New York City, United States – Bill Joy wants to talk about responsibility. Sustainability. And the design of his shoes.
“As you see, they’re mostly blue,” he says.
More on his shoes later. But Joy is plugging them for a reason, and you might want to listen to his reasons because if you’re reading these words on your smartphone or computer, then Joy’s work has touched your life.
Back in the 1970s, while a graduate student at the University of California, Berkeley, Joy helped write software that would enable the rise of the modern internet.
In the 1980s, he cofounded Sun Microsystems, where he coinvented the Java programming language, betting that in the not-so-distant future, computer code would run on consumer appliances.
Today, we call that the IoT – the internet of things.
But don’t mistake Joy’s foresight for gee-whiz futurism. When I first interviewed him about 20 years ago, the tech genius was on the cusp of publishing his seminal essay in Wired magazine, Why the Future Doesn’t Need Us. In it, he warned that genetics, nanotech and robotics – technologies developed over decades by dozens of scientists and at great cost – could be accessed by nefarious individuals to possibly annihilate humanity.
That kind of apocalyptic tech pessimism may be fashionable now. But back in 2000, Joy’s sobering essay was a radical departure from the dot-com-fuelled, boundlessly optimistic zeitgeist surrounding big tech and Silicon Valley luminaries who were celebrated like rock stars.
That’s why, after all these years, the first question I ask him is what worries him the most now.
“We’re in a century where we have really powerful technology, and we don’t have the moral and ethical governance that we need to manage it properly,” he tells me. “Somehow, our system doesn’t hold people responsible.”
What we’re doing may seem small, but the collective impact on sustainability is overwhelming the planet.
That was the gist of his essay two decades ago. And his solution now is the same as it was then: regulate technology more closely and stop making powerful information available to just anyone.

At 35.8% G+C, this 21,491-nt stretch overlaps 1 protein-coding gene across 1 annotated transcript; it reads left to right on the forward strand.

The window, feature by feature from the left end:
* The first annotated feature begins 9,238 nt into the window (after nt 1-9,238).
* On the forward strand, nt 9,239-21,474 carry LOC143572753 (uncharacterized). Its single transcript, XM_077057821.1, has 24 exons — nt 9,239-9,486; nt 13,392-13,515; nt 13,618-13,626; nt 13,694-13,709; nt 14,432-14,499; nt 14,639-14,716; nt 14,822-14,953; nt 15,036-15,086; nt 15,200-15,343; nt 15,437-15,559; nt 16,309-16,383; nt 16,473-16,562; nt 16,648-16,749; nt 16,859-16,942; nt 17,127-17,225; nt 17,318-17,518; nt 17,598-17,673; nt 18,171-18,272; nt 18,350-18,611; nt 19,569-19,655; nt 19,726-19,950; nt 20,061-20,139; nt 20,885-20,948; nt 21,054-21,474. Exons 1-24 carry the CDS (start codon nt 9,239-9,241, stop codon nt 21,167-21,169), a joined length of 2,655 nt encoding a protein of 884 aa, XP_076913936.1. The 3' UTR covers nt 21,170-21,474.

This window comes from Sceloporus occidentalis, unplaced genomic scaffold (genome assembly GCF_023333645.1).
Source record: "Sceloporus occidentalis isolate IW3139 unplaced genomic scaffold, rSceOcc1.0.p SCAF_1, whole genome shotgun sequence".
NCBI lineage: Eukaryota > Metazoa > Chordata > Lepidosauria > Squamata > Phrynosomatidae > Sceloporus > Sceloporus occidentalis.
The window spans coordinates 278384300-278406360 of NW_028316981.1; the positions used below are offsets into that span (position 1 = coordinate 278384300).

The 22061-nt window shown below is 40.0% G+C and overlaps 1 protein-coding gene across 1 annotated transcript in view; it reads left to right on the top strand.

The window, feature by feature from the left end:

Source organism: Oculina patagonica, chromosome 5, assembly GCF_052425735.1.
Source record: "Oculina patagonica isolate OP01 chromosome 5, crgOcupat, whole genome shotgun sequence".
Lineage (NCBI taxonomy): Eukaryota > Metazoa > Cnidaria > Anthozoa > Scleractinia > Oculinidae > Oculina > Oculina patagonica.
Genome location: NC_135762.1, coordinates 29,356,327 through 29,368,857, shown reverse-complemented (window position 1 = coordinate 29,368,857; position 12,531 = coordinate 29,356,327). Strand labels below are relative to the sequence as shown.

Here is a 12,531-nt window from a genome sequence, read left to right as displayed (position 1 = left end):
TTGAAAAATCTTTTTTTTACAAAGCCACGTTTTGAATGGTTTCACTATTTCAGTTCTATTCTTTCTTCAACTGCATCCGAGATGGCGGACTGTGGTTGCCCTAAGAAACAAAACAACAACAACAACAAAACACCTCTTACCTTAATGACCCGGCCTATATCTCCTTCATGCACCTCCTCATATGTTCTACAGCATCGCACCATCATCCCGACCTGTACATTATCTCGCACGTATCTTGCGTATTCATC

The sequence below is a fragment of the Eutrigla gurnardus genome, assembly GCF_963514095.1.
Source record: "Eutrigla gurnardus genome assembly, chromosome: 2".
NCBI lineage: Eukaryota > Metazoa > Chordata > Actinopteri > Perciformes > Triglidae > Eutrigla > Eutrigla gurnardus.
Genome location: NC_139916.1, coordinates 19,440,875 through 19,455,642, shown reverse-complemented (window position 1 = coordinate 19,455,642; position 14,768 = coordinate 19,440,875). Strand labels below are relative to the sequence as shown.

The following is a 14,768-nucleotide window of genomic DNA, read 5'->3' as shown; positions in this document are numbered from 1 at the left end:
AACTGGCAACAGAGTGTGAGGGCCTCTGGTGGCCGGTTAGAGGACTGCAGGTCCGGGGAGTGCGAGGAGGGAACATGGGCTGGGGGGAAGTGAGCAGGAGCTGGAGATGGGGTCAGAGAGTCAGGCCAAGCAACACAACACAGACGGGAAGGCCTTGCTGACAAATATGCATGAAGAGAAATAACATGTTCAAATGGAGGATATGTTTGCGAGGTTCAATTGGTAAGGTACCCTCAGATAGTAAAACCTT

“The argument from the Wired article in 2000 is you have to limit the access to that information to a smaller number of people,” he explains. “Dangerous information is like dangerous material, and it has to be regulated.”
“Like an oligarchy of information?” I ask.
“I would call them guilds,” he answers.
That may strike some as elitist. But Joy does not fit neatly into that box.
Take boardrooms, for example. Joy thinks a lot of the winner-take-all, short-term thinking that’s failed to anticipate – let alone own – the negative consequences arising from technology can be blamed in part on a lack of diversity.
“In the board meetings I’ve been to, it’s been overwhelmingly young, white male – and maladjusted in some way,” says Joy. “Having more women in the conversation is uniformly helpful because they’re sensitive to values – at least that the maladjusted males are not.”
Joy’s thesis of holding power to account has evolved over the years to encompass social media companies, which he thinks need to be held responsible for the damage their platforms can cause. “We know how to give everyone something in their hand that puts them in a Pavlovian experiment so they become addicted,” he says.
When I ask him about the widening gap between multi-billionaire tech founders and the rest of humanity, Joy says tech founders who build empires on the back of the internet – which was created with public funds – should have their wealth capped.
“They’re basically monopolies, winner-take-all monopolies,” he explains. “It’s not like there was any great genius involved, or any great gift to the world involved. What it really was, was the technology opened up this blank space like a blank continent to be explored, and somebody got there first and put four stakes on the corner.”
For his part, the blank space Joy is most interested in exploring these days has less to do with the virtual and everything to do with the physical world. Namely, the planet.
“Each of us consumes and has impact,” he explains. “What we’re all doing, all rationally individually doing, each of what we’re doing may seem small, but the collective impact on sustainability is overwhelming the planet.”
That’s why Joy’s focus these days isn’t the internet, but finding, funding and commercializing green technologies that hold promise.
After leaving Sun Microsystem in 2003 (the company was later acquired by the Oracle Corporation), Joy spent nine years as a partner with Kleiner Perkins, the Silicon Valley venture capital firm that made early-stage investments in such giants as Google and Amazon. Today he is a principal and chief scientist with Water Street Capital.
“I’ve been involved in three ventures I’m really proud of,” says Joy. “One, Beyond Meat, which is going public today, so I’ll mention it first. It’s not the one I normally mention first.”